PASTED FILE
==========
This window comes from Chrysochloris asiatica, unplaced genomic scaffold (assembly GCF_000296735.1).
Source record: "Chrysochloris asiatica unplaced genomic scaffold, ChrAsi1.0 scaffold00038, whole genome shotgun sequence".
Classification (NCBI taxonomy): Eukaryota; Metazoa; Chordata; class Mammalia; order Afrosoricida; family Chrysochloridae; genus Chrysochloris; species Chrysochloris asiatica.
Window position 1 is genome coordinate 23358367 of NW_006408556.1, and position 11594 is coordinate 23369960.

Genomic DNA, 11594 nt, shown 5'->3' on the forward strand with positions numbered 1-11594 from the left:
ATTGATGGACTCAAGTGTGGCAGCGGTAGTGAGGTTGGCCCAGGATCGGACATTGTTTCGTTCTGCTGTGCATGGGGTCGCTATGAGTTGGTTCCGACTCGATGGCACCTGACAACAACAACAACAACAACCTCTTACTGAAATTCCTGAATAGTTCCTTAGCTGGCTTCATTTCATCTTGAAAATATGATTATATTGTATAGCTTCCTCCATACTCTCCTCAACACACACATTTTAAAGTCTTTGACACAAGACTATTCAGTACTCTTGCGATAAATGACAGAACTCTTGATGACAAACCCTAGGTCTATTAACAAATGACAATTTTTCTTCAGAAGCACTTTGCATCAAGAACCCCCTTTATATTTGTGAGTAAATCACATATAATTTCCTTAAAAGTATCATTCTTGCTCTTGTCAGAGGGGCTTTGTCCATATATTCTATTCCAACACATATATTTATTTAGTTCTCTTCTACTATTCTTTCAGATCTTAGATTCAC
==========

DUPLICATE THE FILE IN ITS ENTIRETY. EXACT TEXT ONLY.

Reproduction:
This window comes from Chrysochloris asiatica, unplaced genomic scaffold (assembly GCF_000296735.1).
Source record: "Chrysochloris asiatica unplaced genomic scaffold, ChrAsi1.0 scaffold00038, whole genome shotgun sequence".
Classification (NCBI taxonomy): Eukaryota; Metazoa; Chordata; class Mammalia; order Afrosoricida; family Chrysochloridae; genus Chrysochloris; species Chrysochloris asiatica.
Window position 1 is genome coordinate 23358367 of NW_006408556.1, and position 11594 is coordinate 23369960.

Genomic DNA, 11594 nt, shown 5'->3' on the forward strand with positions numbered 1-11594 from the left:
ATTGATGGACTCAAGTGTGGCAGCGGTAGTGAGGTTGGCCCAGGATCGGACATTGTTTCGTTCTGCTGTGCATGGGGTCGCTATGAGTTGGTTCCGACTCGATGGCACCTGACAACAACAACAACAACAACCTCTTACTGAAATTCCTGAATAGTTCCTTAGCTGGCTTCATTTCATCTTGAAAATATGATTATATTGTATAGCTTCCTCCATACTCTCCTCAACACACACATTTTAAAGTCTTTGACACAAGACTATTCAGTACTCTTGCGATAAATGACAGAACTCTTGATGACAAACCCTAGGTCTATTAACAAATGACAATTTTTCTTCAGAAGCACTTTGCATCAAGAACCCCCTTTATATTTGTGAGTAAATCACATATAATTTCCTTAAAAGTATCATTCTTGCTCTTGTCAGAGGGGCTTTGTCCATATATTCTATTCCAACACATATATTTATTTAGTTCTCTTCTACTATTCTTTCAGATCTTAGATTCAC